Before I got pregnant, I had a consistent fitness routine. I actually enjoyed working out, and I even landed my first teaching job as a spinning instructor. Yes, I was one of those annoying people who woke up before sunrise to get a workout in early, I was obsessed with Soul Cycle and felt amazing after a sweaty workout. But once I saw those two pink lines on that pregnancy test, everything changed.
The first 16 weeks of my pregnancy were an uphill battle. The morning sickness, or all day sickness rather, threw me for a loop. During those first few months, it was all I could do to just make it through my workday—there was no way I could muster through nausea for a workout. Then, as my belly got bigger, besides a weekly prenatal yoga class to help my aching back, my interest and passion in working out fell to the wayside.
Once my son arrived, I felt like I was learning everything about being a new mom at high speed. Plus, the lack of sleep didn’t help either. So, as time went on and I navigated learning to be a mom—dealing with body and pelvic floor changes, exclusively breastfeeding, and managing postpartum depression—exercising was the last thing on my mind. That lasted for almost two years.
It wasn’t until a few months ago that I caught myself being curious about exercising again. My son was sleeping through the night, which meant I was also getting long stretches of sleep again. I felt like exercise was something I could explore. I’d be lying though if I said I wasn’t scared. I wasn’t one of those moms who “lost the baby weight” soon after (or ever actually) after giving birth, and frankly, I was really out of shape.
How did I get here? What does fitness and working out even mean to me now?
While I was interested in starting some kind of fitness routine again, I was also embarrassed that I had let it all go for so long. I internally shook my head at myself when I realized that I was winded after going up a few flights of stairs or running around in the yard after my son. How did I get here? What does fitness and working out even mean to me now?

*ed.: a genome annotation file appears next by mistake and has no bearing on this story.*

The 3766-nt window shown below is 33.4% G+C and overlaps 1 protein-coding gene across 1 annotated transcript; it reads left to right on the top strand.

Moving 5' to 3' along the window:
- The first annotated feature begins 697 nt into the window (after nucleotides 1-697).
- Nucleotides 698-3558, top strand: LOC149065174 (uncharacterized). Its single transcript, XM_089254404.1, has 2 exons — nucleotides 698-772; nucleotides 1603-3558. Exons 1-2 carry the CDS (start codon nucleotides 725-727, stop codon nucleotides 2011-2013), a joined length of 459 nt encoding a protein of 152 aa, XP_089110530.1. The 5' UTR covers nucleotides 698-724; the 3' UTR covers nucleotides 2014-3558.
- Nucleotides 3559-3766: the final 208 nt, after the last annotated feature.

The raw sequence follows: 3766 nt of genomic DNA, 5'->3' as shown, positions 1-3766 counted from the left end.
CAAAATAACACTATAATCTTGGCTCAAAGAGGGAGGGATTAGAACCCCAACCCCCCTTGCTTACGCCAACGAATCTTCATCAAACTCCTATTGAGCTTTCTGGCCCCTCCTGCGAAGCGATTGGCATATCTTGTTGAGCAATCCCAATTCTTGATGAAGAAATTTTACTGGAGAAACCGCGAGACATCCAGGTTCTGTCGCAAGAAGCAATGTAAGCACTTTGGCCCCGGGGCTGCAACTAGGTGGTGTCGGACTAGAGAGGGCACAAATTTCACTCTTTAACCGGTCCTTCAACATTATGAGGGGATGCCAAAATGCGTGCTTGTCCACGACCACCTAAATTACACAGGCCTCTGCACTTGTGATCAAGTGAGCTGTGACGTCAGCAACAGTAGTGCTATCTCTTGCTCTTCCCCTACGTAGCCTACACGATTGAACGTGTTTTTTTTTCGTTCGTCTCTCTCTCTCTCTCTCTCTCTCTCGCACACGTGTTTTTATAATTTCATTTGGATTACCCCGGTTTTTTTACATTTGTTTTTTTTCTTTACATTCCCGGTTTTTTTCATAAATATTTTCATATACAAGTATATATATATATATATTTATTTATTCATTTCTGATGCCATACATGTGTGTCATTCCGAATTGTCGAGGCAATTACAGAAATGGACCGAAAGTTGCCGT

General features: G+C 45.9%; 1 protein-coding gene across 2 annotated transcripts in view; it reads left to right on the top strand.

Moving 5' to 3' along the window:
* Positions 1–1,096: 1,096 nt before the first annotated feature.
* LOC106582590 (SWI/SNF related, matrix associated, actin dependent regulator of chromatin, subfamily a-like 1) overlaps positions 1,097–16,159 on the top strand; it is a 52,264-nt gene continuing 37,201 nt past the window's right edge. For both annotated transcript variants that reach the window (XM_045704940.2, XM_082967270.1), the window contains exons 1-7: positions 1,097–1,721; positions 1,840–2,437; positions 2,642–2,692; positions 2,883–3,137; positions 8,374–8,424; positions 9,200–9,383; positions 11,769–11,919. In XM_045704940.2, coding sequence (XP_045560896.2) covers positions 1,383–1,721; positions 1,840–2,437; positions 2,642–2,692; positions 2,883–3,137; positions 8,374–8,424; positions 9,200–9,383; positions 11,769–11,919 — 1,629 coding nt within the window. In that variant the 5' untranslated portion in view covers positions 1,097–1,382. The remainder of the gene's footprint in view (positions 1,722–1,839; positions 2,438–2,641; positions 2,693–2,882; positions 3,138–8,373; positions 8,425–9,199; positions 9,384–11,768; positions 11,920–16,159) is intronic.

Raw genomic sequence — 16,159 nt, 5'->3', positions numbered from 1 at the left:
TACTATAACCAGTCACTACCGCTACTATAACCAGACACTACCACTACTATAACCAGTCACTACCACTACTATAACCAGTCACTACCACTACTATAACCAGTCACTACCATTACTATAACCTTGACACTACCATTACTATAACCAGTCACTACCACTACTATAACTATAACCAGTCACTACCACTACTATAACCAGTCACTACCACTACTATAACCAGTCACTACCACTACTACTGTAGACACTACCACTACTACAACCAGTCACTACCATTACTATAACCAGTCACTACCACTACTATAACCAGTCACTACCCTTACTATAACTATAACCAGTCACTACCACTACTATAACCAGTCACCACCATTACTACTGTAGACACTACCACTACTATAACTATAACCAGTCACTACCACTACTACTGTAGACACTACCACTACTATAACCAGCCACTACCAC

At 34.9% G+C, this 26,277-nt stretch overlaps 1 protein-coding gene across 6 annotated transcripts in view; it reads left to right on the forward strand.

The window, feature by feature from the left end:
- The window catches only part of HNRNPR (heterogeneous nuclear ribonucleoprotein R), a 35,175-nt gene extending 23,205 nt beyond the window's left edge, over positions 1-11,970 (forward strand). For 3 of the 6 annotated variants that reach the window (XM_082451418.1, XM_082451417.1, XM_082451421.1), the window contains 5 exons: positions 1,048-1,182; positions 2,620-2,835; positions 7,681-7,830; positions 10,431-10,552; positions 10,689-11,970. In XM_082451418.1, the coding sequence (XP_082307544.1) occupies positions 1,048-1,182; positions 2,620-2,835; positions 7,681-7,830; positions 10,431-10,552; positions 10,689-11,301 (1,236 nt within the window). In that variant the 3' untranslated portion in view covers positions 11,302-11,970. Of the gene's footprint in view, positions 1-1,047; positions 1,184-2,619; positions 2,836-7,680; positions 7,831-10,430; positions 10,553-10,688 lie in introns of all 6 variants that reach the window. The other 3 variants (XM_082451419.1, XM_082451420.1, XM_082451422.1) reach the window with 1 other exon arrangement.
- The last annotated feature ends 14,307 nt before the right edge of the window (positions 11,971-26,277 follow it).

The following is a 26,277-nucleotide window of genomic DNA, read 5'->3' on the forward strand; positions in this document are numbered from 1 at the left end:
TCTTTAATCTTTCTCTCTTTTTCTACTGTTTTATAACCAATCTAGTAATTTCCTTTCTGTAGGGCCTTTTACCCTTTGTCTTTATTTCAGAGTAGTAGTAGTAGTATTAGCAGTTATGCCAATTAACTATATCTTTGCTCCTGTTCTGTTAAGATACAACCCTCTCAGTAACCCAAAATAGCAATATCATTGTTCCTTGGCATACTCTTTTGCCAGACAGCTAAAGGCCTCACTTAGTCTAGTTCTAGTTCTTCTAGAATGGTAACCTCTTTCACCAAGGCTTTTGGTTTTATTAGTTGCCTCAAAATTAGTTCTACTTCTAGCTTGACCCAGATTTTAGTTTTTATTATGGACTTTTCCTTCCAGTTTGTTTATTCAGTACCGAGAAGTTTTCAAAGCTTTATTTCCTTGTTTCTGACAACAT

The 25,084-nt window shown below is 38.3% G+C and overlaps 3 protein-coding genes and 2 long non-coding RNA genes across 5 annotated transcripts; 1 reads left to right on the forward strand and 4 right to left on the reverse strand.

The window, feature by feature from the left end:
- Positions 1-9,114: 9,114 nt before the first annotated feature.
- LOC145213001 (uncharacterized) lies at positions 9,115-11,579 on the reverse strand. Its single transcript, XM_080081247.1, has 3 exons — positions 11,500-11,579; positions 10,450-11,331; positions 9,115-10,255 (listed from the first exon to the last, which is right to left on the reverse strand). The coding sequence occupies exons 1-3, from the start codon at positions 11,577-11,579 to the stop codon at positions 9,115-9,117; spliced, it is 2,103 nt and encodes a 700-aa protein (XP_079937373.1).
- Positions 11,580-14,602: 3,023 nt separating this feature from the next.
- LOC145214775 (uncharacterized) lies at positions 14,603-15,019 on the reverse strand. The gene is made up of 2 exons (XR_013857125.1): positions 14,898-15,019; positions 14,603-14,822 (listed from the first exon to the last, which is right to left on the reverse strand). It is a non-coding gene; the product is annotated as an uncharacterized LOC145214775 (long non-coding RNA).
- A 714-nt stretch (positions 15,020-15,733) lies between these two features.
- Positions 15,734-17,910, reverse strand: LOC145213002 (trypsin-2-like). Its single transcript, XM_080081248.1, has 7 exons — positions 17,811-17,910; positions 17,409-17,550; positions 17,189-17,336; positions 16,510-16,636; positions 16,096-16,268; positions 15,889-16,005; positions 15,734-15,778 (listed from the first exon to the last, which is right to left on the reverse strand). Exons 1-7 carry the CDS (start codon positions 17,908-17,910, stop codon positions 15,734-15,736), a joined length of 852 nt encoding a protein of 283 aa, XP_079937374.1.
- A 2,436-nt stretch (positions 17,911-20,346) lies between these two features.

These were just a few of the questions that were swimming around in my head as I thought about starting to work out again. Now, I’m still not working out consistently, but I do have a lot more movement in my life than I have over the last few years. So, here’s how I got started again after a long time away from fitness.
1. I made it easy and convenient for me
Due to the pandemic, I wasn’t comfortable going to a gym or studio for my workouts. While I absolutely love getting outside of the home, going into a dimly lit studio, and having just the right music going for a good workout—it simply wasn’t worth the risk. So, I decided that my workouts needed to happen at home.
Once I started down this path, I set up a small section of my basement that was dedicated to my gym equipment. This included hand weights, ankle weights, a yoga mat, and booty bands. If you’re looking to set up a home gym space, your equipment may look different than mine, but get the items that work for you and that you’ll actually use.
2. I joined a low-cost online program for accountability
Back in the day, I had no problem looking up workout options on Google or Pinterest and going through multiples sets on my own. Now, I need a bit more motivation to actually want to do the workout. To gain some accountability, I joined Studio Tone It Up by trainers Karen and Katrina. The program is super affordable with a variety of workouts like dancing, yoga, weight lifting, boxing, and even mindful meditations. They also provide a wide range of workout lengths, so I don’t feel obligated to always do a 45-minute workout if I really only have 20 minutes.
3. I chose my own pace
Even though I haven’t done a spinning class in almost two years, I sometimes wonder if I’d ever get back to that level of stamina. I have no idea if I will or not, but comparing my current life and body to my past will only hinder me. I am not in a competition with anyone, not even my old self, so I do not need to push myself past my limits. Right now, I am just focused on engaging in more movement activities that feel good to me.
Comparing my current life and body to my past will only hinder me. I am not in a competition with anyone, not even my old self, so I do not need to push myself past my limits.
There are a lot of fitness “gurus” out there who have many opinions on what fitness should look like for people. Well, regardless of what they say, I know my life, my body, and what I’m capable of doing right now—not them. Going at my own pace keeps my expectations in check and allows me to only do what feels right for me right now.
One last thing about working out: if you can, try to find a goal that’s about more than losing weight. If you want to change the way you look and feel, that is totally up to you, but fitness is so much more than numbers on a scale. Sometimes, when I focus so much on how my body looks or the size on the tag inside my clothes, I lose sight of all the other amazing benefits I get from moving my body.